April 07, 2010
Filmmaker says SIUC gave her freedom to ‘go do’
CARBONDALE, Ill. -- Her home is now New York City, and she will candidly tell you that her filmmaking career has her living in “airports and airplanes.” But Southern Illinois University Carbondale provides many special memories for Emmy-nominated and Peabody Award-winning producer and director Hilla Medalia.
“It’s always good for me to come back to a place that I lived for so long, and then of course, because I learned so much here and so much of my career started here,” Medalia said Monday. She returned to campus as a keynote speaker at a two-day interdisciplinary conference focused on the Middle East conflict.
Medalia’s first feature documentary, “To Die in Jerusalem,” details the lives of two 17-year-old girls -- one Palestinian and one Israeli -- whose lives and families link together after a bomb blast in a Jerusalem market in March 2002. A black purse the Palestinian girl carried -- armed with explosives -- detonated, killing both girls, a security guard, and injuring 30. In addition to earning the George Foster Peabody Award, the film earned three 2008 Emmy nominations from the News & Documentary Emmy Awards including Best Documentary, and “Outstanding Informational Programming -- Long Form.”
It was while Medalia, an Israeli citizen, was at SIUC that the film got its start as an award-winning thesis short-film, “Daughters of Abraham.” The film won the 2004 Angelis Award, aired in a special screening at the 2005 Sundance Film Festival, and earned the SIU Alumni Association’s 2004 Outstanding Thesis Award.
Medalia said she “really learned the tools of filmmaking” along with discipline while at SIUC. She was also involved with award-winning projects while working with alt.news 26:46, WSIU, and in the classroom.
“I had some really, really good professors who guided me through the process and during my thesis project … really guided me through from storytelling to production and how to make it and how to get out in the real world,” Medalia said.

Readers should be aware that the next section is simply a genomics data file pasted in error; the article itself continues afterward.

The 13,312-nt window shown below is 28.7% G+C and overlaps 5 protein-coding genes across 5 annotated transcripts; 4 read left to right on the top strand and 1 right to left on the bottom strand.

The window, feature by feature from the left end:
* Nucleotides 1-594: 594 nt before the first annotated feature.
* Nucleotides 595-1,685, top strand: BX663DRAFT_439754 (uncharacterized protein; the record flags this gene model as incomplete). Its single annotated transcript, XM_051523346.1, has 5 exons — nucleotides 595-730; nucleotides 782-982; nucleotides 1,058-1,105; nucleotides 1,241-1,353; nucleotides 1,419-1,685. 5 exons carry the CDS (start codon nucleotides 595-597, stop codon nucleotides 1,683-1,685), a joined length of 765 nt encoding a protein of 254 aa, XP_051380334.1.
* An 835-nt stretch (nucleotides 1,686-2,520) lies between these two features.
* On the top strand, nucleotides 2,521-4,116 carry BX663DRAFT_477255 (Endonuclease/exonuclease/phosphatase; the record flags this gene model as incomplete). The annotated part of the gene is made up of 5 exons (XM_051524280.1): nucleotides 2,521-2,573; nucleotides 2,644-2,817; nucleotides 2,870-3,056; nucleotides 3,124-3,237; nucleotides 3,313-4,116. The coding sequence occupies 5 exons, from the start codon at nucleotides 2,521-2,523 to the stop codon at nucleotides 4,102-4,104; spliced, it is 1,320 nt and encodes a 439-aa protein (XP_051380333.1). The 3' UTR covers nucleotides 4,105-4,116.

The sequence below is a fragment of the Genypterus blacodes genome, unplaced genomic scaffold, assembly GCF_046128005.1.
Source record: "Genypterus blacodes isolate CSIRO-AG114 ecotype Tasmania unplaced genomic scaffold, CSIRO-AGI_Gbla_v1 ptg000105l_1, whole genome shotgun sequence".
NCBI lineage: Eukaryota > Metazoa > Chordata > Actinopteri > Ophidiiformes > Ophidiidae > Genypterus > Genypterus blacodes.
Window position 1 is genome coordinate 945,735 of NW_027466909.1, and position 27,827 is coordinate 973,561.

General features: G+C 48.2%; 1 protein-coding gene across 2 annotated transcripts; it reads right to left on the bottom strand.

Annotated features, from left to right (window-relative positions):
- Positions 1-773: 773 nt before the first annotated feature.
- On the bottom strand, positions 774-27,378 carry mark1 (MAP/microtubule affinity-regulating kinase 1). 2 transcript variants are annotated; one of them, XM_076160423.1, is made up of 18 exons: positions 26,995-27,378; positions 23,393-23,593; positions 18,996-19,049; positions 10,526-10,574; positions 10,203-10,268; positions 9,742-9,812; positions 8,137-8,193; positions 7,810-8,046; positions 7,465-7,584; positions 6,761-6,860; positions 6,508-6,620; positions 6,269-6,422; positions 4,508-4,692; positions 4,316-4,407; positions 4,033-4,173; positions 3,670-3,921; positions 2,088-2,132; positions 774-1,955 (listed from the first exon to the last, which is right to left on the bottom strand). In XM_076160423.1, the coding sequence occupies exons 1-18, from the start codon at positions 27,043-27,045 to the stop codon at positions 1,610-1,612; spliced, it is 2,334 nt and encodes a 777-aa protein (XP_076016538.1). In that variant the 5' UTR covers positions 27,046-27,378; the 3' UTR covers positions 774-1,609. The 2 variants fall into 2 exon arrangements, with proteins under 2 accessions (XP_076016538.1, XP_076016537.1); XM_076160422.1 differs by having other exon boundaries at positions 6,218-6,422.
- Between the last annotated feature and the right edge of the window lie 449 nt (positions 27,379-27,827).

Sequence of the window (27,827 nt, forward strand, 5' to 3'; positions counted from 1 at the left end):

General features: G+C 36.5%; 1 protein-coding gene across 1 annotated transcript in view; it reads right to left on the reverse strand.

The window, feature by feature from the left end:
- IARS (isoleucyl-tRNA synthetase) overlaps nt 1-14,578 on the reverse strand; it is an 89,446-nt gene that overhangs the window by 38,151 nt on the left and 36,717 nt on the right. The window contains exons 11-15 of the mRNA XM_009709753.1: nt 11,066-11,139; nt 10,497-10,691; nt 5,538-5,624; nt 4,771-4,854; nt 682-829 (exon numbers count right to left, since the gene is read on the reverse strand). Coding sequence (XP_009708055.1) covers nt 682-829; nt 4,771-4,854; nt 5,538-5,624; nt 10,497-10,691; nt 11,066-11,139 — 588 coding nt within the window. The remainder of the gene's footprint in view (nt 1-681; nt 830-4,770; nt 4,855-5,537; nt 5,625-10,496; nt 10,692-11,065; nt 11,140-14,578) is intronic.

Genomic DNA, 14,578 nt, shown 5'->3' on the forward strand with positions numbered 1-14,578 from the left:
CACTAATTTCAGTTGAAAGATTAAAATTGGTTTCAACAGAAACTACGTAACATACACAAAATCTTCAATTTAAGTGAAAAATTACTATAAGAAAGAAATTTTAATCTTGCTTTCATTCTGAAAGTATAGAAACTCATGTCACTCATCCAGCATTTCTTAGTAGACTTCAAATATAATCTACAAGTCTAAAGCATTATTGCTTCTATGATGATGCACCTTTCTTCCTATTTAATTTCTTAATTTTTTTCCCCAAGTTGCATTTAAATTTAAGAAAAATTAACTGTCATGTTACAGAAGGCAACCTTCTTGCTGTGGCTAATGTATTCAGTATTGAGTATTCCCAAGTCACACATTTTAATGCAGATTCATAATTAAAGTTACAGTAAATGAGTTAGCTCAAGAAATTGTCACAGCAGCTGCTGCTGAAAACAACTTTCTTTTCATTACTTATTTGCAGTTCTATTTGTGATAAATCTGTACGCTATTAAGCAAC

She said another important factor is taking the tools you have and implementing them. She used a lot of her classroom work on projects that contributed to her later success. Medalia said she also took advantage of “really good equipment and the freedom that I got” while in school.
“I think I was a student who really wanted to make things happen and really wanted to make my projects,” she said. “The University really allowed me the freedom to take the equipment and to go do. If you are motivated to go do things then the University and the department … really gave me the opportunity to do what I wanted to do.”
A dual SIUC degree graduate, Medalia earned her bachelor’s degree in radio-television in 2001, and a master’s degree in professional media practice in 2004.
While on campus this week, Medalia also spoke to a master’s level class in radio-television, and spent time visiting with former women’s track team coaches. She competed in the triple jump for the Saluki women’s track team.
Medalia’s 2009 documentary “After the Storm,” is the story of Broadway theater professionals resurrecting a musical arts program for teens in New Orleans in the aftermath of Hurricane Katrina. The film is about “how love, art and community can actually help people rebuild their lives,” she said. The film won a Crystal Heart Award and Audience Choice Award last October at the Heartland Film Festival in Indianapolis, Ind.
Medalia said she realized the pivotal power that films can have as millions viewed “To Die in Jerusalem” when it began airing on HBO in November 2007.
“I really decided to focus my work on films that have social importance -- that to me are subjects that I think are very important to discuss and for people to know about,” she said.
Filmmakers are always working on new projects that are in various stages of being completed, she said. Medalia is finishing a new film that focuses on post-traumatic stress disorder, and plans to work on another film in China. Much of her time is spent on location shoots, film festivals, and speaking engagements about her films.
Success, she said, is relative.
“I’m really fortunate that I am able to really take what I learned here in Southern Illinois and actually do what I wanted to do, which is making films,” she said. “But I have big dreams. You reach a goal and then you already have a new goal.
“It was true when I was running track here in Southern Illinois and it’s also true today for my work in films,” she said. “I think the synergy of having your film and work out there is that it makes it easier in a way to get your film, get your next film, or your next project and also when you are trying to get financed or when you are calling places. It obviously helps when you have something to show them that you have done.”
Medalia admits that life for burgeoning film directors can be difficult. It’s not only how talented a filmmaker you are but also how much you push, she said.
“But if you want it enough and you keep doing it then it’s very possible,” she said. “Especially now in this time and age where actually the whole structure of distribution really has changed and you no longer need the overall deal of the big guys. Everything is available. There is the Internet and it’s just much easier in a way to get your film out there, especially for the younger generation who are very Internet-savvy and can really put their work out there.”